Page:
Volkswagen’s Golf R Estate is a great combination of pace and space
The all-conquering Golf R is one of the Volkswagen’s most popular hot hatches. Here, Jack Evans tries it in more practical estate form
What is it?
The Volkswagen Golf R is known as one of the most capable, all-weather-ready hot hatches currently on sale, offering huge performance in a practical and well-built package. However, what if you need a little more space from your performance hatch? Enter the Golf R Estate. Delivering the same ferocious power as the hatchback, but allowing a little more space for luggage or larger items, means this is one performance Golf which is suited to pretty much any occasion.
The R Estate gets many of the same features that you’ll find in the regular R, including a full four-wheel-drive system, switchable driving modes and a suite of assistance systems. Our car also benefitted from the ‘Performance Pack’, which adds 19-inch ‘Spielberg’ alloy wheels, larger, brakes and silver brake calipers too.
Our test car also came with a smattering of optional extras, with features such as Dynamic Chassis Control, panoramic sunroof and key less entry (among others) helping to bump the car’s £36,125 base price up to a hefty £42,905, which is quite a lot of money – whichever way you look at it.
What’s under the bonnet?
The R Estate uses a 2.0-litre turbocharged engine for drive, here sending 306bhp and 380Nm of torque to all four wheels via a seven-speed DSG automatic gearbox. In fact, three-pedal fans need look elsewhere; the R Estate is available as an automatic and an automatic only, unfortunately.
The sprint to 60mph takes a sports car-scaring 4.6 seconds, and all-in you’ll be doing 168mph (where allowed, of course) in this Performance Pack model. Despite this performance, Volkswagen claims that the R Estate will return 39.2mpg on the combined cycle, while emitting a respectable 164g/km CO2. In reality, it did deliver on these economy claims; on a long 200-mile motorway trip we saw a steady 40mpg, showing that some performance cars can deliver efficiency and excitement in equal measure.
What’s it like to drive?
The Golf R feels like it’s prepared for every condition, and the Estate version is just the same. Be there water on the road, or bone-dry tarmac ahead of you, it’ll deliver a safe but effortless fast drive. The security the four-wheel-drive system affords you, along with the well-weighted steering and decent throttle response means that it feels accurate at all times – while throaty yet not over-the-top exhaust note reminds you that you’re not in any regular Golf.
It’s the just the sheer unflustered nature that the Golf R dispatches forward progress that impresses. There’s no drama – it just gets the job done quickly and effortlessly. For wet British B-roads there are few cars better, and you can do all this with more interior space to play with in Estate form.
How does it look?
We’d argue that the R looks even better in estate form, which seems to only increase its subtlety. You could remove the small ‘R’ badges at the rear of the car, and most people wouldn’t be able to pick it out against a normal Golf estate – save for the four large exhaust pipes sticking out at the back, of course.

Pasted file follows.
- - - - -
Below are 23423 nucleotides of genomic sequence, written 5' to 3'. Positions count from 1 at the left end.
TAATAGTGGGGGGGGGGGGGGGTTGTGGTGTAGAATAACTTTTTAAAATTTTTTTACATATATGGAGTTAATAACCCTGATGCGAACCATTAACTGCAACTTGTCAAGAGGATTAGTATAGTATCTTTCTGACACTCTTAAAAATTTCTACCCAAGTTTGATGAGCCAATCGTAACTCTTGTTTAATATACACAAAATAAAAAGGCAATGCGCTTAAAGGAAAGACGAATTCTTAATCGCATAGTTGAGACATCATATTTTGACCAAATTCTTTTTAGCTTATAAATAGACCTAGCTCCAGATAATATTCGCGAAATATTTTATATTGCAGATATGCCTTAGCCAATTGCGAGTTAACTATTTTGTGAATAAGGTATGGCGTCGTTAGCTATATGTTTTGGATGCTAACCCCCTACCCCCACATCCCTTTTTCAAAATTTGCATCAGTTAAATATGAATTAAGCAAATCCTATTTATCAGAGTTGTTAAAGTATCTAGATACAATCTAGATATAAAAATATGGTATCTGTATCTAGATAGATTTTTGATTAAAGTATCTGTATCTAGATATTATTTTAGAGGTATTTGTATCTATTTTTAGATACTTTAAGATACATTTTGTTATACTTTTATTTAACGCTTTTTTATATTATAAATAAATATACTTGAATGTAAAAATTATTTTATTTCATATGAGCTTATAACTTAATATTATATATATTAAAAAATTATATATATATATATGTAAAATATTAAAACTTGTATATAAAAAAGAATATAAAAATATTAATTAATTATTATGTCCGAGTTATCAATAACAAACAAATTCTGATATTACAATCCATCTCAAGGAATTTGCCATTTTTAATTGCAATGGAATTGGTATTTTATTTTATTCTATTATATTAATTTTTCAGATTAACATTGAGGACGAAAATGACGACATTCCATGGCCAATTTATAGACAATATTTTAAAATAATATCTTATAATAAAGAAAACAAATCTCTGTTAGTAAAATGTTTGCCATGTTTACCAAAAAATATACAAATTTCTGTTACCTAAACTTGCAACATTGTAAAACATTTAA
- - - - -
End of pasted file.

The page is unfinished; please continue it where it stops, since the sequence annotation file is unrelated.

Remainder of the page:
It’s just as subtle up front, too. A small ‘R’ badge in the grille designates this as the high-performance Golf model, but it’s even harder to pick out since Volkswagen decided to offer ‘R-Line’ specifications on its regular Golf cars – this adds all the look of the R, but without the high-output engine. It means that the R is even harder to differentiate from the regular Golf than ever before.
What’s it like inside?
Solid, robust and logically laid out the interior of the Golf R may be, it just doesn’t inspire you in quite the way you’d expect a £40,000+ car to do. There’s certainly nothing wrong with it, it just doesn’t entirely match the invigorating performance that the R offers.
That said, the well-bolstered seats are brilliantly comfortable, while the seating position is spot-on too, with plenty of adjustability. All of the major controls are within easy reach for the drive, while the steering wheel-mounted buttons are simple to get used to. It is, all in all, a good cabin – it’s just a little too similar to a regular Golf for our liking.
What’s the spec like?
There’s plenty of standard equipment to be found in Volkswagen’s range-topping Golf, with features such as front and rear parking sensors, reversing camera and adaptive cruise control all fitted as part of the car’s base price. You also get Volkswagen’s latest Discover Navigation system, which uses an eight-inch touchscreen display to relay media and satellite navigation functions back to the driver.
Of course, that extended load area is also there. You’ve got 605 litres of boot space to use with the seats in place, rising to 1,620 with those seats folded away. It’s a decent-sized space, that’s for sure.
The Golf R Estate builds on the appeal of the regular R by offering more space and practicality without blunting any of the performance for which Volkswagen’s four-wheel-drive hot-hatch is known for. It may not be the most exciting car to sit in or look at, but you can’t fault the way it delivers the power it has at its disposal. If you’re after a car which will be capable of travelling very quickly in almost all conditions while also returning decent economy figures, then the Golf R Estate should certainly be on your list.
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